Book Review – Eleventh Doctor Vol. 4 – The Then and the Now

  • Title: The Then and the Now
  • Authors: Si Spurrier and Rob Williams
  • Artists: Simon Fraser, Warren Pleece, Gary Caldwell, Hi-Fi, Richard Starkings, Jimmy Betancourt
  • Line: 11th Doctor
  • Characters: Eleventh Doctor, Alice Obiefune, The War Doctor, Abslom Daak
  • Collection Date: 2016
  • Collected Issues: Year 2, Issues # 1-5
  • Publisher: Titan Comics
  • Date Reviewed on GoodReads: 5/30/2016

Titan Comics Doctor Who: The Then and the Now starts off it’s collection of the second year of their adventures of the Eleventh Doctor as played by Matt Smith on the BBC television series, and his companion Alice Obiefune. This story mentions the Time War and glimpses of the War Doctor (as portrayed by John Hurt) occur throughout the book. But I was expecting to see the Eleventh Doctor and the War Doctor meet – or at least a full flashback and that didn’t happen.

However, even though at times the story was confusing, and it ended on a cliffhanger, it was still a good book – exciting, with excellent characterization, and beautiful art.

This story also brings in Abslom Daak from Doctor Who Magazine and is used with permission. Daak’s a chainsaw (chain sword) wielding Dalek-killing mercenary – and an odd choice for a one-time companion.

I think this story will be interesting once it gets going, however, this particular story felt like a very confused beginning, and it had no end because of the cliff-hanger. I’m thinking that Year 2 for the Eleventh Doctor will be like Year One, in that it’s mostly a single story.

Update/Note: I have read volumes five and six, and volume six is reviewed on GoodReads; however, I want to post my reviews here on WordPress in order as much as possible. Therefore, I will re-read volume five and probably volume six as well and then post my reviews.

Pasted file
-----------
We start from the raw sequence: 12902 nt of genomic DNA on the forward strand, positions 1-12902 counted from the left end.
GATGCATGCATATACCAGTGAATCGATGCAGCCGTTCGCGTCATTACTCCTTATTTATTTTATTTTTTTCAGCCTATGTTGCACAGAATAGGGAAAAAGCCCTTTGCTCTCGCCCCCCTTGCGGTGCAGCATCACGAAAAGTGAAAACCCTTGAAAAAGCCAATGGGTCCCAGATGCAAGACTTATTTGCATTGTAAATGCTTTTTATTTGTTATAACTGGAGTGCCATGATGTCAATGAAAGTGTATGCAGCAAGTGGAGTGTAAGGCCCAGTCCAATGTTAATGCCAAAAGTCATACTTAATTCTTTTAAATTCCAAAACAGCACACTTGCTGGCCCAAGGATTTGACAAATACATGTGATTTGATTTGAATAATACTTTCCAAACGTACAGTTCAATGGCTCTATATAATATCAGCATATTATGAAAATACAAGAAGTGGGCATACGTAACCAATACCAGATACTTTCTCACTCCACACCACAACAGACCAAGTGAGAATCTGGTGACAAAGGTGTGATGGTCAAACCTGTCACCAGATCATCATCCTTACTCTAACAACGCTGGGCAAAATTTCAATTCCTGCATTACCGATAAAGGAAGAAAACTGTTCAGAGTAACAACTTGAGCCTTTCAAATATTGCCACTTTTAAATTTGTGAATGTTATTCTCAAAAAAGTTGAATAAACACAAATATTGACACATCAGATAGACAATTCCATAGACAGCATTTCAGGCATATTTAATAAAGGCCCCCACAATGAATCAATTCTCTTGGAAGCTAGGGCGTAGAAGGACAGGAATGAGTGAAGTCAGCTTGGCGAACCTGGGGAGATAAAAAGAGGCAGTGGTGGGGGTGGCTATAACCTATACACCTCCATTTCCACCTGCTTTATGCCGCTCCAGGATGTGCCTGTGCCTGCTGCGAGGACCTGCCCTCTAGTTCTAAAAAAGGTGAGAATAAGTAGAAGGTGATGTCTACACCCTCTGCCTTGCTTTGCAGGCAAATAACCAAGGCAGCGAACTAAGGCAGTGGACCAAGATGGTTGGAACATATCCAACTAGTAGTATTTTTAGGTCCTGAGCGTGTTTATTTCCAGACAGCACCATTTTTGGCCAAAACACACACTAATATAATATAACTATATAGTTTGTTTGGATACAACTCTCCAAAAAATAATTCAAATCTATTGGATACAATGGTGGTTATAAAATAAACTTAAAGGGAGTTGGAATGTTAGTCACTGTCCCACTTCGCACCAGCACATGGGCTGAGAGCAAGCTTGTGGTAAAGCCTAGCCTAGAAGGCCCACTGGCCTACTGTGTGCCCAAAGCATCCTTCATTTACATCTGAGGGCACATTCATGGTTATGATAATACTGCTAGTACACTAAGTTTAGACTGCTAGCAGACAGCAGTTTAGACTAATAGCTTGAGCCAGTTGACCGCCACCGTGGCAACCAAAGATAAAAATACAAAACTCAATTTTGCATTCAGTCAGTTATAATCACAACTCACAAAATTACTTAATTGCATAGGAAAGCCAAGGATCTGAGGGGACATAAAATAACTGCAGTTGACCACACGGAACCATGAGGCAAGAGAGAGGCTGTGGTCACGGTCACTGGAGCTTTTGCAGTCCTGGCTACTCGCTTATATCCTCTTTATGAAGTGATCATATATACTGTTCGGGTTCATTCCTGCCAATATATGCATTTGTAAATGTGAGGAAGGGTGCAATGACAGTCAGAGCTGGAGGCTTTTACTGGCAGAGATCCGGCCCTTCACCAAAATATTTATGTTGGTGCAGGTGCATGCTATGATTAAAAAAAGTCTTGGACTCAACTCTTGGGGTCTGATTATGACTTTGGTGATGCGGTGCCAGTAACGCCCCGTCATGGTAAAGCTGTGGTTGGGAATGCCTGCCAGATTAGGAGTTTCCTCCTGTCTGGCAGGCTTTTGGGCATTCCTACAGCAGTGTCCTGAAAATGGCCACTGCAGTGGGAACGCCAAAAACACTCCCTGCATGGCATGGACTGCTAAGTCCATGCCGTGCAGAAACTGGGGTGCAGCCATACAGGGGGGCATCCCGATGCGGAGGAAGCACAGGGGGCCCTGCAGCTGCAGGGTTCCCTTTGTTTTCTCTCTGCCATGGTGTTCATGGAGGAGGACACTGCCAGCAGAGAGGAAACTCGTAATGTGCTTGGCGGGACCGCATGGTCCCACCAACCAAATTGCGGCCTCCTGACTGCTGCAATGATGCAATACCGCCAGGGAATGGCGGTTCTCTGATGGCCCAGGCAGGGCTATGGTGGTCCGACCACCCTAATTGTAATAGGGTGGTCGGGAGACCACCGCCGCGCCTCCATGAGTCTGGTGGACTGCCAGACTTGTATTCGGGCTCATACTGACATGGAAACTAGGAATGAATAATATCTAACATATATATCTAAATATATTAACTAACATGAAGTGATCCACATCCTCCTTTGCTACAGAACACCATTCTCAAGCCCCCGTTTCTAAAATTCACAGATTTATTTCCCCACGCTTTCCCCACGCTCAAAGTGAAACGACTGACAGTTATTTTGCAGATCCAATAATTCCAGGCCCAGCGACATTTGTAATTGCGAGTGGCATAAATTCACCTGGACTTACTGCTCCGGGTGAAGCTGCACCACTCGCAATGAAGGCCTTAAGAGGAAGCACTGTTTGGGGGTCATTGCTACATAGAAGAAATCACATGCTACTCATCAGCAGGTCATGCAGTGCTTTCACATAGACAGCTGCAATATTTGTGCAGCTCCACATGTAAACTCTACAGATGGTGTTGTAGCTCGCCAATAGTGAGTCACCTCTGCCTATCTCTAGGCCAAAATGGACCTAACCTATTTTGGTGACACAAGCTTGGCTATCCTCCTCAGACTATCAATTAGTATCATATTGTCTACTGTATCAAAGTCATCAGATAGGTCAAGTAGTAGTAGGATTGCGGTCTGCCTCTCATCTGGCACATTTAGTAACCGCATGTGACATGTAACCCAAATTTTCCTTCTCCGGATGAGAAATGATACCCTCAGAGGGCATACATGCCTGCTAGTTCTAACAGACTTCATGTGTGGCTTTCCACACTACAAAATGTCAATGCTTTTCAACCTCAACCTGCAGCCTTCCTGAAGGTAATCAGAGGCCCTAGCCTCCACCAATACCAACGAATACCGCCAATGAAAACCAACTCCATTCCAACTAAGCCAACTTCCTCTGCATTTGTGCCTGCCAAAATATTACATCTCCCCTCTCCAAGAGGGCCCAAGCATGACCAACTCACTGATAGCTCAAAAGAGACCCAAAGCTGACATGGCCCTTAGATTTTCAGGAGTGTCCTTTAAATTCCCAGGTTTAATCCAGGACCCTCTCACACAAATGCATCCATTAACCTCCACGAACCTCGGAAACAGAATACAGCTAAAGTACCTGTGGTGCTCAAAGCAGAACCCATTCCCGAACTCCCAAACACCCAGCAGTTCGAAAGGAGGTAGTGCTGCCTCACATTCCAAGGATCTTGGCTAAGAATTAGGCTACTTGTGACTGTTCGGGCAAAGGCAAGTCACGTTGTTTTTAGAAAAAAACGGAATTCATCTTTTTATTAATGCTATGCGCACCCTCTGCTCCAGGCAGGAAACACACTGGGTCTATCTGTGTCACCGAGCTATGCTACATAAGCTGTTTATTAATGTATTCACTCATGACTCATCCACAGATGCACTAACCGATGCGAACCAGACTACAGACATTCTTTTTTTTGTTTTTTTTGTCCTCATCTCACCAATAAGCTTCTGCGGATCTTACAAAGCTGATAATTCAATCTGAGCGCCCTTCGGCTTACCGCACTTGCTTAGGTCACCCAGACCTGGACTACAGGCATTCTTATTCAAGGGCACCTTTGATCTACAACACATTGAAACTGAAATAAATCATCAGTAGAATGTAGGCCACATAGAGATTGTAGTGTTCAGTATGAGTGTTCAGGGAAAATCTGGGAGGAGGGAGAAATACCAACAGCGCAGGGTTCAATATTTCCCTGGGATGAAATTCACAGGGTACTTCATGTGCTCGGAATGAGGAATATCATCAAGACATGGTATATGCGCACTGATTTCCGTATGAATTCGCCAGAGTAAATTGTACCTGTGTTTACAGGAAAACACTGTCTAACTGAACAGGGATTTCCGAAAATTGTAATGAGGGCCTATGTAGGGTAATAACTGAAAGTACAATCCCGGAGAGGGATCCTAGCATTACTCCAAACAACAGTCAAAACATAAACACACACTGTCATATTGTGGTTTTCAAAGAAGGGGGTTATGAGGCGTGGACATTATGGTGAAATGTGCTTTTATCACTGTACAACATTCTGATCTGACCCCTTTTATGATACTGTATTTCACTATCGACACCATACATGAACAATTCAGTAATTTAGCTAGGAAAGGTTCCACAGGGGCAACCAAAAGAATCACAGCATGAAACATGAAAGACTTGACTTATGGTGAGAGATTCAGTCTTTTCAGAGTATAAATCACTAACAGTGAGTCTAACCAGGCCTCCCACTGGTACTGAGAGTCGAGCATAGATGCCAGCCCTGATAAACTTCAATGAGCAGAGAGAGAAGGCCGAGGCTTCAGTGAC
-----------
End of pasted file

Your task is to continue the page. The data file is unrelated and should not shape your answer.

Advertisements
Book Cover for The Sorcerer's Apprentice

Book Review – Doctor Who: The Sorcerer’s Apprentice

  • Title: The Sorcerer’s Apprentice
  • Series: Virgin Publishing Missing Doctor Adventures
  • Author: Christopher Bulis
  • Characters:  First Doctor, Ian, Barbara, Susan
  • Date Reviewed on GoodReads: 3/27/2013

The Sorcerer’s Apprentice is part of Virgin Publishing’s Doctor Who Missing Doctor Adventures . The Missing Adventures were companion books to Virgin Publishing’s The New Adventures line. Both series were published following Doctor Who being put on hiatus by the BBC in 1989. The Missing Adventures feature Doctors 1-6, and are independent novels. The New Adventures feature the Seventh Doctor and Ace, and later Bernice, in an inter-connected series.

The Sorcerer’s Apprentice is great fun and I really enjoyed it, much more than I expected to enjoy it. The First Doctor (William Hartnell), Ian, Barbara, and Susan, set down on what appears to be an idyllic forest glen — Barbara and Ian even think they may have finally made it home to 1960s England. Well, until they find a body burned to a crisp, and a village with similar burn damage. Ian convinces the Doctor they should head back to the TARDIS at least for the night, because the forest is too dangerous. The Doctor, for once, agrees. But he also decides to take a short cut back to the TARDIS, and they encounter a downed spacecraft that’s been over-grown with forest. The Doctor, Susan, and Ian investigate briefly, but soon Ian and Barbara convince the Doctor they can leave the spacecraft alone for now and return to the TARDIS. One the way back, they are attacked by a dragon.

Yes, a dragon. When they reach the TARDIS, it’s doors are jammed and they cannot get inside. However, though Barbara is injured, they are rescued by a knight. Before long, the four are involved in the affairs of Albion, literally a fairy-tale world of magic and wonder. On Albion, knights and castles, witches and wizards, fantastic creatures, and magic all exist. Susan and the Princess Mellisa are kidnapped by flying monkeys and taken to the Dark Tower of an evil wizard. Ian, and the Doctor, join a quest of a knight, elf, dwarf, and leprechaun to find the mystical Helm of Merlin to defeat the evil wizard. Barbara, recovering from her dragon injuries, starts to investigate the situation on Albion (or Elbyon as the natives call it) while staying at the castle, but eventually wonders off and into her own adventure. As wild as this description sounds, the story was great fun. There are references to classic fairy tales and fantasy novels, including Baum’s Oz, Tolkien’s Lord of the Rings, and CS Lewis’s Voyage of the Dawn Treader. The story itself moves quickly, and again, is just fun to read.

Of course, the Doctor, manages to figure out what’s going on for real, which I’m not going to spoil. However, this novel does, even with the fantastic settings, by it’s end, fit into the Doctor Who universe. Highly, highly recommended.